03/02/2005 03:30 PM RESOURCES
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ALASKA STATE LEGISLATURE SENATE RESOURCES STANDING COMMITTEE March 2, 2005 3:38 p.m. MEMBERS PRESENT Senator Thomas Wagoner, Chair Senator Ralph Seekins, Vice Chair Senator Fred Dyson Senator Bert Stedman Senator Kim Elton Senator Ben Stevens Senator Gretchen Guess MEMBERS ABSENT All members present COMMITTEE CALENDAR SENATE BILL NO. 53 "An Act relating to a credit for certain exploration expenses against oil and gas properties production taxes on oil and gas produced from a lease or property in the state; relating to the deadline for certain exploration expenditures used as credits against production tax on oil and gas produced from a lease or property in the Alaska Peninsula competitive oil and gas areawide lease sale area after July 1, 2004; and providing for an effective date." HEARD AND HELD SENATE BILL NO. 110 "An Act relating to regulation of the discharge of pollutants under the National Pollutant Discharge Elimination System; and providing for an effective date." HEARD AND HELD PREVIOUS COMMITTEE ACTION BILL: SB 53 SHORT TITLE: AK PENINSULA OIL & GAS LEASE SALE; TAXES SPONSOR(s): RULES BY REQUEST OF THE GOVERNOR 01/12/05 (S) READ THE FIRST TIME - REFERRALS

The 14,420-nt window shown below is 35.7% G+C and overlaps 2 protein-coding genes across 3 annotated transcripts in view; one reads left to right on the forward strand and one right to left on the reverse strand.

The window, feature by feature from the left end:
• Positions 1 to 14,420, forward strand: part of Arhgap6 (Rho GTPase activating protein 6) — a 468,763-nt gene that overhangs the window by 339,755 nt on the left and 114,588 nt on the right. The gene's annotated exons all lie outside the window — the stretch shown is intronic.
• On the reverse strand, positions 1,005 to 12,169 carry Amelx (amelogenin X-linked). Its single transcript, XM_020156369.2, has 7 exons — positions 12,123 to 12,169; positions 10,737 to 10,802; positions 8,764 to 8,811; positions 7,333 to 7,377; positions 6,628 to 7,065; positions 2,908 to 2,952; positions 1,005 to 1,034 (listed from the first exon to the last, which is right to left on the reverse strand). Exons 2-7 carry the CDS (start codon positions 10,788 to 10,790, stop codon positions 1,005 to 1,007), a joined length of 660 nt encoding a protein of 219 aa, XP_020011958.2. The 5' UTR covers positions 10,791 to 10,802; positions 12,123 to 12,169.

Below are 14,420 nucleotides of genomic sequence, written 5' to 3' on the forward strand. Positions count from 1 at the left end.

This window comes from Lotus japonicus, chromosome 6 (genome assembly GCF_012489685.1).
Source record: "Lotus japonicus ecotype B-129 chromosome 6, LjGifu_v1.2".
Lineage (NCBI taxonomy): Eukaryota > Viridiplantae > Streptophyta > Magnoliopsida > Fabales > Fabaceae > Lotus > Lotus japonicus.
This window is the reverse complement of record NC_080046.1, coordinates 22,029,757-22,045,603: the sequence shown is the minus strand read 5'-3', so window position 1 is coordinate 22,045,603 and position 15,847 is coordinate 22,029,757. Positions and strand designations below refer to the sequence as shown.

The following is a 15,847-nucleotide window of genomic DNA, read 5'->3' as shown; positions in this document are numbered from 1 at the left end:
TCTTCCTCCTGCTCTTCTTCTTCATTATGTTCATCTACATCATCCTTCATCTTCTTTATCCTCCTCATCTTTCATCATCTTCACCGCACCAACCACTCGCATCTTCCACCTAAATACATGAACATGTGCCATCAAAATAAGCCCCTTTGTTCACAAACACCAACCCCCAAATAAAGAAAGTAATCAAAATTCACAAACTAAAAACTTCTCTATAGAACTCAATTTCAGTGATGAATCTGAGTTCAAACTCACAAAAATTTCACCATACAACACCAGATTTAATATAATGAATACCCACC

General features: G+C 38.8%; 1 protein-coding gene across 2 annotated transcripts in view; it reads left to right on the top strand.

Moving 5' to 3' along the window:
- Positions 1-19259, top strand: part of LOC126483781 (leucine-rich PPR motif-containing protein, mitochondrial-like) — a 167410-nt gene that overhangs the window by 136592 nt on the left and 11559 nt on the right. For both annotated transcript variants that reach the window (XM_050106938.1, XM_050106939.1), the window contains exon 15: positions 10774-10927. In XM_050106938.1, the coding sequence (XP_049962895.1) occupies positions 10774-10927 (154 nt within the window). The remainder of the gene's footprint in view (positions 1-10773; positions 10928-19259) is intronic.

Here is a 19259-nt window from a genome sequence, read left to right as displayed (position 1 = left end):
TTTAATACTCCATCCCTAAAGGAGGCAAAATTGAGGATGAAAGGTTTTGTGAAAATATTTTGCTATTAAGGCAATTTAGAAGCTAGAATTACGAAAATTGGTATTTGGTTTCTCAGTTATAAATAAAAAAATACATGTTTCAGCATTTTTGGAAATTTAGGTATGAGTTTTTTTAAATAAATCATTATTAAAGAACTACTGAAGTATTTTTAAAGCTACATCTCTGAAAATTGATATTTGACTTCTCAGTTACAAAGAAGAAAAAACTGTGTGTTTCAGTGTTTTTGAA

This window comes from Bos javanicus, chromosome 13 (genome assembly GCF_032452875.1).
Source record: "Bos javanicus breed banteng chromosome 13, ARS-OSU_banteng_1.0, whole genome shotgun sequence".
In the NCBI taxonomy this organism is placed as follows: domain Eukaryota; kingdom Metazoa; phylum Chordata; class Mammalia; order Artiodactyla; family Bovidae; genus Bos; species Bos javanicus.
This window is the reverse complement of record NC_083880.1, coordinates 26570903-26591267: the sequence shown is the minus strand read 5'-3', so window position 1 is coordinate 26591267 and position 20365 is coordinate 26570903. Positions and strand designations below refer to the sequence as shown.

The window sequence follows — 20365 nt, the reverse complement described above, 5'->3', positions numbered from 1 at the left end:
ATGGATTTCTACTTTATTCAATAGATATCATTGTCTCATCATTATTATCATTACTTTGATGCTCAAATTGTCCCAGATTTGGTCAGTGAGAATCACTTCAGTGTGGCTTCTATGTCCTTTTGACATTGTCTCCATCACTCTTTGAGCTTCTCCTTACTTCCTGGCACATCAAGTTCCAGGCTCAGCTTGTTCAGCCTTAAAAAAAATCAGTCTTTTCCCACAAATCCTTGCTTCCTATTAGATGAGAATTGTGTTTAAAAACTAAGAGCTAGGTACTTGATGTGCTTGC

01/12/05 (S) RES, FIN 03/02/05 (S) RES AT 3:30 PM BUTROVICH 205 BILL: SB 110 SHORT TITLE: POLLUTION DISCHARGE & WASTE TRMT/DISPOSAL SPONSOR(s): RULES BY REQUEST OF THE GOVERNOR 02/16/05 (S) READ THE FIRST TIME - REFERRALS 02/16/05 (S) RES, FIN 03/02/05 (S) RES AT 3:30 PM BUTROVICH 205 WITNESS REGISTER Dan Dickinson, Director Tax Division Department of Revenue PO Box 110400 Juneau, AK 99811-0400 POSITION STATEMENT: Supported SB 53. Mark Myers, Director Division of Oil and Gas Department of Natural Resources 400 Willoughby Ave. Juneau, AK 99801-1724 POSITION STATEMENT: Commented on SB 53. Gary Rogers, Revenue Auditor Tax Division Department of Revenue PO Box 110400 Juneau, AK 99811-0400 POSITION STATEMENT: Commented on SB 53. Kurt Fredriksson, Acting Commissioner Department of Environmental Conservation 410 Willoughby Juneau, AK 99801-1795 POSITION STATEMENT: Supported SB 110. Dan Easton, Director Division of Water Department of Environmental Conservation 410 Willoughby Juneau, AK 99801-1795 POSITION STATEMENT: Supported SB 110. Steve Borell Alaska Miners Association 3305 Arctic Blvd., Ste 105 Anchorage AK 99503 POSITION STATEMENT: Supported SB 110. Beryl Hubbard, Vice President Trident Seafoods Corporation Seattle WA POSITION STATEMENT: Supported SB 110. Bob Robichaud, Associate Director Office of Law Environmental Protection Agency Seattle WA POSITION STATEMENT: Supported SB 110. Dick Coose Concerned Alaskans for Research and Envy (CARE) Ketchikan AK POSITION STATEMENT: Supported SB 100. ACTION NARRATIVE CHAIR THOMAS WAGONER called the Senate Resources Standing Committee meeting to order at 3:38:35 PM Present were Senators Seekins, Dyson, Stedman, Elton, Ben Stevens and Chair Wagoner. Senator Guess arrived at 3:42. SB 53-AK PENINSULA OIL & GAS LEASE SALE; TAXES CHAIR THOMAS WAGONER announced SB 53 to be up for consideration. DAN DICKERSON, Director, Tax Division, said the intent of SB 53 is to extend the Alaska Peninsula as part of the active oil and gas province in Alaska. It takes an exploration credit that was passed two years ago and says if the Department of Natural Resources (DNR) is contemplating a sale on the Alaska Peninsula, a four-year window will be opened. "If any exploration occurs, the state will bear some of that risk." The Governor and folks in Bristol Bay support this bill. MARK MYERS, Director, Division of Oil and Gas, noted the division's preliminary best interest findings that were just put out for public comment on the recent Alaska Peninsula lease sale. He hoped to issue final findings and a commissioner's approval soon; the sale would actually occur in October 2005 and has significant potential for natural gas and oil. The sale will cover onshore state lands and waters out to the three-mile limit with onshore drilling only. The basin has 20 or so wells that were drilled before 1985. After that, there was only leasing and drilling on federal and submerged lands on the Outer Continental Shelf (OCS), but this was discontinued over environmental concerns. The community has had a change of heart and it now wants an oil and gas lease sale. MR. MYERS said the companies hadn't really looked at the area in any great detail since about 1985 when it left and a big gap in oil and gas exploration data exists. This incentive credit is strategically placed to accelerate the acquisition of modern seismic data and the potential early exploration drilling in the basin. The credit is available for the first five years. Because there are no active leases in the area, a credit like this gets factored into the bid if people come to the sale at all. It is a frontier basin without data or oil and gas infrastructure. "There is significant geologic and economic risk." The credit is up to 40% and if it is accepted, the state will be allowed to release the data in 10 years. Generally, data is released after 25 months unless confidentiality is extended, but seismic data is never released. This bill provides an opportunity to get data out there faster. He thinks it will bring more companies to participate in the sale and increase the size of their bids. It will be seen very positively by industry. SENATOR GUESS arrived at 3:42. SENATOR ELTON asked if he could quantify if the increased activity that has taken place in other oil and gas regimes since the passage of the original bill in 2003. 3:45:56 PM MR. MYERS replied that he hadn't seen any increased spending activity. He has eight applications under the program and most of them are on the North Slope; two are on the NPRA. There is no way to quantify whether it has led to incremental bids because the program is too young. Much of the perspective acreage on the North Slope is already under lease. However, the value and number of the bids have increased as well as the number of companies bidding in the last two years. He pointed out that oil prices have been higher, too. The increased number of applications indicates the credit is being used. But he didn't know in basins like the North Slope whether the credit was bringing the companies in or whether the companies using it were already planning on making the investment. There is an up-tic of interest in using this credit in some of the exploration license areas like Copper River and Nenana. Revenues will not increase until production beings, however. 3:47:28 PM GARY ROGERS, Revenue Auditor, Tax Division, said he audits the exploration tax credits. Drilling an exploration well more than three miles from a preexisting well receives 20% allowable expenses. An exploration well drilled more than 25 miles from the unit receives 20% of exploration drilling costs. If the well is both more than three miles from a preexisting well and more than 25 miles from the unit, it gets 40% credit for the drilling costs. The credit also provides for a 40% credit in seismic exploration costs. 3:49:37 PM Once the credit application has been audited and the credit has been issued, the explorer can either use it to offset his production tax liability or sell or transfer the credit to another party that has a production tax liability. In general, allowable expenses are directly related to the work; excluded are administration, environmental, overhead indirect costs. SB 53 extends the provisions of last year's credit program to the Alaska Peninsula lease sale area and extends its deadline. SENATOR ELTON asked if the bill extends the tax credit in the Bristol Bay area to 2010 and they are given based on the distance the new wells are from existing wells. MR. ROGERS responded that there actually are some old wells out there. SENATOR ELTON sought to clarify: If you go out and drill two wells in a season, say, right next to each other, the first well won't turn around and disqualify the second. We'll look at that as a project. Then the other point, which I think is made, I think when Mark said there have been 20 wells drilled up to 1985, there's a cut off.... The ones that were done back... at the turn of the century...some very old ones, won't be considered. I think the cut off is roughly 30 years. Ones that were drilled as recently as 1985, you would have to be three miles from that well to get your total 40% credit. 3:51:41 PM CHAIR WAGONER said the state might already have all of the information from that well. MR. MYERS responded that the information from those old wells are public knowledge. But wells like the Amoco Pitcherov, drilled around 1985, would disqualify other wells drilled within a three-mile radius. There's two components. The 20% credit applies for - any well gets at least 20% if it's more than three miles away from an existing well post 1979. There's a second criteria that it has to be 25 miles from an existing oil and gas unit as of 2003. There are no oil and gas units; so, if a well qualifies in the Bristol Bay area, at least for the first season, it will qualify for a full 40% credit.... There may be four or five wells that are post '79; the rest of the area would qualify at the full 40%. 3:53:37 PM SENATOR SEEKINS asked if every new well would qualify unless it was within three miles of a preexisting well from back then; so if there is a really hot strike, every other well around it qualifies for the 40% credit no matter what. MR. DICKERSON replied that is correct. 3:55:25 PM SENATOR ELTON said he understood that happened for the first year, but would the credit only be for new wells outside the three miles in the second year. MR. DICKERSON replied that is correct. CHAIR WAGONER noted a large number of supporting letters from municipal and tribal governments, which represented the communities in the area, but commercial fishing groups hadn't commented yet. He announced that the bill would be held until the next meeting. 3:56:09 PM SB 110-POLLUTION DISCHARGE & WASTE TRMT/DISPOSAL CHAIR THOMAS WAGONER announced SB 110 to be up for consideration. KURT FREDRIKSSON, Acting Commissioner, Department of Environmental Conservation (DEC), supported SB 110 regarding the National Pollutant Discharge Elimination System (NPDES) Assumption. He wanted to focus on how it will strengthen the ability of Alaskans to protect the state's water resources and build a strong economy. 3:58:29 PM Since creation of DEC in 1971, our duties have been clearly spelled out by the Legislature to adopt and enforce regulations, which set standards for the control of water, land and air pollution (AS 44.46.020). DEC fulfills these state obligations consistent with national pollution control programs authorized under the Clean Air and Clean Water Acts. These state and federal laws are designed to accomplish uniform environmental quality goals nationwide using pollution controls tailored to each state's unique circumstances. DEC currently exercises all the authorities granted by the Alaska Legislature as well as the United States Congress to protect Alaska's air quality and drinking water. The same is not true for protecting the quality of Alaska's surface water. The federal Environmental Protection Agency (EPA) is the water authority in Alaska. Alaska, like four other states, has allowed wastewater permitting authority to remain with the federal government. EPA makes the wastewater permitting rules in Alaska. EPA decides what's important and what's not. EPA decides the permit review timeframes. EPA decides what goes into the permits and who gets inspected. EPA decides how Alaska's water quality standards will be applied to specific discharges. EPA sets Alaska's water quality priorities. As you know, Governor Murkowski is committed to permit streamlining that eliminates duplicative, unnecessary procedures, which invite litigation and add time and cost without additional environmental protection. Governor Murkowski is committed to permit streamlining that aligns our regulator requirement with real Alaska conditions and focuses on the real risks to Alaska's water quality. DEC has made significant progress in streamlining its permit programs, but when it comes to wastewater permitting, we cannot fix what we don't control. Alaska has never pursued the opportunity provided by the federal Clean Water Act to shape the NPDES water pollution control permit program to fit Alaska's unique circumstances. SB 110 would allow DEC to develop a comprehensive water quality protection program where all program components, from legislative budgeting and oversight to fieldwork and enforcement, are conducted here in the state where Alaskans can shape solutions to fit Alaska's challenges. Alaskans are capable of protecting our water resources. A state permit program will be based on Alaska's priorities, not national priorities that are one-size- fits-all. DEC's permit priorities, level of effort and performance measures would be subject to annual review and approval by Alaskans through their elected officials in the state Legislature. A state run program will place permit decision makers closer to the Alaskan public and regulated permit holders. No longer will permits be written and enforced by federal staff unfamiliar with Alaska's unique environment. The state-run permit program won't be free. When EPA issues permits in Alaska, the costs are borne by the U.S. taxpayer. A state permit program will shift authority and responsibility to the state, but it will also shift some of the costs to permit holders and the state. Federal programs do not adapt easily to Alaska. National goals do not always address our greatest needs. Alaska's elected representatives have made clear our commitment to environmental protection and our responsibility to develop our resources for the wellbeing of all Alaskans. If we are to realize the primacy for resource development, we must accept responsibility for managing our water resources. That means assuming primacy for the NPDES program. With primacy there will be no rollback of environmental protection; anyone who supports primacy on that basis will be disappointed. NPDES primacy means: · A faster, more effective program for protecting our water resources · Alaskan industries and communities working with Alaskan permitters on permits that reflect our priorities and unique conditions · Less emphasis on a cumbersome process and more emphasis on results. · Less emphasis on one-size-fits-all permits and more emphasis on specific risks to Alaska's environment. · Permitting accountability to Alaska's elected officials and public. It is time for Alaskans to take responsibility for protecting Alaska's environment. To do otherwise means continuing the status quo. The status quo is unacceptable. 4:02:30 PM DAN EASTON, Director, Division of Water, SB 110 started with Senate Bill 326 (enacted in 2002) and directed DEC to evaluate the potential benefits and consequences of the state assuming primacy of the NPDES program. The department released its report in January 2004. The report recommended that the state seek primacy and determined that it would need a total of 43 positions and a budget of $4.8 million to run the program based on workload models and comparisons with other states. Last year, the Legislature passed House Bill 546 directing the state to apply for partial NPDES primacy just for the timber sector. The fiscal note with the bill provided a full-time position and a combination of state and one-time federal grant funds for the effort. In an unexpected twist, EPA notified DEC last October that partial primacy for just the timber sector would be "problematic." Reconciling ourselves to second- best, we executed a "work share agreement" with EPA. That agreement makes DEC the lead in the substantial effort of developing the next general permit for log transfer facilities, but it will remain an EPA issued and enforced permit absent state primacy for the full NPDES program. 4:04:49 PM In November 2004, DEC formed an advisory workgroup to examine the concerns, costs and benefits associated with state primacy specifically from the permittee perspective. The work group met in six day-long meetings between November 2004 and January 2005. Members from each major NPDES permittee group participated - the Alaska Oil and Gas Association (AOGA), the Alaska Forest Association (AFA), the Alaska Miners Association (AMA), the Alaska Water and Wastewater Management Association and the Alaska Native Tribal Health Consortium. Public notice of the meeting schedule was provided and the meetings were open to the public. workgroup proceedings, findings and recommendations were captured in a report completed last month. The report is available on the department's web site. 4:05:50 PM MR. EASTON said in the end this report says that support for state assumption of the NPDES program varied between the permittee sectors. The department's budget currently includes about $3.3 million and 30 staff devoted to activities that would contribute to the state NPDES permitting program. Those figures include the resources provided for the timber primacy effort. These positions currently are certifying the NPDES permits issued by EPA as required by the Clean Water Act and issuing state permits for small discharges that EPA has not made a priority. Bridging the gap between current resources ($3.3 million and 30 positions) and what is required to operate a state program ($4.8 million and 43 positions) will require an additional $1.5 million and 13 new positions. Costs would be divided between state general funds, federal grant funds and permitting fee receipts. Permit fees will be based on charging for direct costs according to the resource agency fee policy established by House Bill 261 in they year 2000. 4:08:34 PM SENATOR BERT STEDMAN asked if fish streams and mixing zones would be protected and what would be the difference in fees to the end user compared to the situation today. MR. EASTON replied that mixing zones are a permitting tool provided for in state regulation and are not really affected by the issue of NPDES primacy. The current policy established in 2000 for fees states that the state charges for direct and indirect costs. The actual change would not be that great and he would continue to apply fees the way they are now. SENATOR KIM ELTON asked how much EPA spends on the Alaska NPDES program and how many employees it has. MR. EASTON replied that the state has 30 employees and the total is 51; so EPA has 21. SENATOR ELTON assumed that EPA is spending more than $1.5 million on 21 employees. He asked if Mr. Easton's division could do it cheaper and with less staff. 4:12:29 PM MR. EASTON replied that the actual combined number of employees working on NPDES permits would go down from 51 to 43. "That's what happens when you have one agency doing something instead of two." SENATOR ELTON asked what happens if a future legislature gives him a smaller budget and does he have the authority to increase receipts from the industry or if he doesn't do that, does EPA yank the program back from him. MR. EASTON replied no he does not have authority through the budget process to increase fees, because the fee policy is established by statute. The department can only charge for direct costs. "Yes, ultimately if general funds were reduced to a point where we couldn't operate the program satisfactorily, we would run a risk of having to yield it back to EPA." 4:14:18 PM SENATOR ELTON asked if EPA has ever taken that authority back from other jurisdictions. MR. EASTON replied no. SENATOR ELTON remarked that on page 5, there seems to be a change in the hearing process for a permit that would allow the permit applicant to meet with staff prior to the public hearing process and asked if EPA has that format now. MR. EASTON replied that EPA does not have that format, but the state does. It is called the provision for pre-application conference. He is proposing using a state process in lieu of the current federal process. SENATOR GRETCHEN GUESS supposed if there were budget cuts and the EPA took primacy back, it seems that the processing time for permitting would increase. MR. EASTON replied that would be the case. 4:16:22 PM SENATOR GUESS asked if there was a legal opinion on whether or not the EPA would support this bill, particularly section 5 about how the program would run. MR. EASTON replied that EPA has worked within the workgroup and is thoroughly familiar with everything in the bill, but it would not be completely accurate to say that it has no problems. Some elements of the state program will need some discussion and work. CHAIR WAGONER summarized that the state would take $2.2 million out of the general fund and then charge applicants an additional $300,000 that they are not currently paying to increase the speed of processing. "Now, how much faster is the permitting going to be?" 4:18:22 PM MR. FREDRIKSSON remarked that the federal permit program operates everything from small discharges to the Red Dog Mine discharges. DEC looked at what efficiencies could be brought about, and at mining in particular, and has calculated 31 months to get an NPDES for a large mining operation today. He thought the state could do it in 18 months. We feel we can have not only a more efficient permitting process, but a permitting process that's targeted really on Alaska realities as opposed to what we tend to see with the EPA. This is not taking a shot at them, but they are coming from a national level. They treat things across the board as a one-size-fits all and we think we can break through that. So, that is what this offers. CHAIR WAGONER asked if the state reduces permitting time from 36 months to 18, that would be saving them a lot of money, so why are we only receiving $300,000 in fees. "Why aren't we collecting more?" 4:20:57 PM MR. EASTON replied that it would be possible to make a policy that would collect more fees, but he didn't recommend it right now. SENATOR GUESS asked since part of this is wastewater, would those rates increase in Anchorage. MR. EASTON replied that they would go up. He elaborated that many coastal communities have a 301(h) waiver. Juneau isn't one, but Anchorage is, as well as Petersburg, Ketchikan and others. Those permits are not delegatable by the EPA. There won't be an increase in fees, but they don't get the state to be their permitter. 4:22:50 PM SENATOR ELTON asked if the state takes primacy on issuing permits, does it incur obligations to enforce conditions. MR. EASTON replied yes. Permitting includes a lot of things - developing, modifying, renewing permits, as well as inspection enforcement and review of discharge monitoring reports. It's all reflected in the fiscal note. SENATOR ELTON asked if that would include potential legal fees. MR. EASTON replied yes. 4:24:03 PM STEVE BORELL, Alaska Miners Association, testified that it was not until last fall that the mining industry was convinced that state primacy was best for Alaska. He commended an article in the "Alaska Miner" on its benefits. Other factors not mentioned earlier are EPA decisions on Alaska permits in light of court cases decided elsewhere in the country and with concerns to other developments in region 10. The EPA decisions might require including conditions that do not fit Alaskan conditions, which causes problems for the permittee. He supported state primacy and SB 110. 4:27:06 PM SENATOR GUESS asked what other states don't have primacy and if he thought that the EPA only looks at states where it will still do the permitting or look at all the states. MR. BORREL replied that the only other state he knows of is Idaho. If there is an issue going on somewhere in the country, EPA's consideration of it sometimes causes Alaskans to suffer. 4:29:35 PM BERYL HUBBARD, Vice President, Trident Seafood Corporation, supported state primacy. All fisheries depend on high environmental quality, particularly high water quality. "Commercial sales rely on the image of that." Actual or perceptions of environmental quality are vital to the seafood industry. Primacy offers Alaskans greater control of programs and accountability before the state. Alaska will enforce the Clean Water Act and state regulations more efficiency. The economy gained through the efficiency of public services is beneficial to business. In terms of environmental stewardship and regulatory management, the state would be better able to run its program more efficiently. The state having primacy would make it easier for the two agencies to work together. 4:35:05 PM MR. HUBBARD emphatically stated that Mr. Easton and Mr. Fredriksson are exceptional individuals in terms of their managerial abilities. 4:37:00 PM BOB ROBICHAUD, Associate Director, Office of Law, Environmental Protection Agency (EPA) supported SB 110. He noted that only five states do not have program authority. He has worked closely with the state over the last couple of years and DEC has great staff working here. 4:39:30 PM SENATOR GUESS asked if it's EPA's opinion that unlike the past bill, the provisions in SB 110 are not problematic. MR. ROBICHAUD replied that for the most part, that is true, but there will be discussion over some things. SENATOR GUESS asked if Alaska is not at risk of having another problematic bill next year. MR. ROBICHAUD replied that is correct. 4:40:55 PM DICK COOSE, Concerned Alaskans for Research and Envy (CARE) and retired federal forester, supported SB 110. "In my mind, this in only one of several programs in which the federal government continues to treat the state of Alaska like a territory." It is important to note that local knowledge of resource management is more efficient than that used by the EPA. The DEC works better with local people and uses sound science. He used the example of EPA discharge policy for canneries in Ketchikan that required the fish waste to be ground up like flour and to be kept in a one-acre spot. Before it was just chopped up. This requirement was just picked out of the air and has caused nothing but problems. The resources of Alaska are its wealth. Its financial health depends on sound management policies; the funding of this program is small, but its benefits are great. 4:45:24 PM SENATOR GUESS mentioned that three industries are not represented in the working group - construction, oil and gas and wastewater. She asked why they are not there and if he speaks on their behalf. MR. EASTON replied that it is dangerous to speak for other people and he would encourage the industry to express their views. CHAIR WAGONER said there is plenty of time to hold this bill. 4:47:52 PM SENATOR ELTON noted his concerns with provision 4 that set up the recipe for the public hearing process. He also asked if the permit process dropping from 31 months to 18 is an important component in the time savings. If it is, he wanted to know how much of a component is it. MR. EASTON replied that he assumed Senator Elton didn't want an immediate response and that he would work on it for the next hearing. 4:49:55 PM CHAIR WAGONER thanked Mr. Easton for his very thorough presentation and adjourned the meeting at 4:50:32 PM.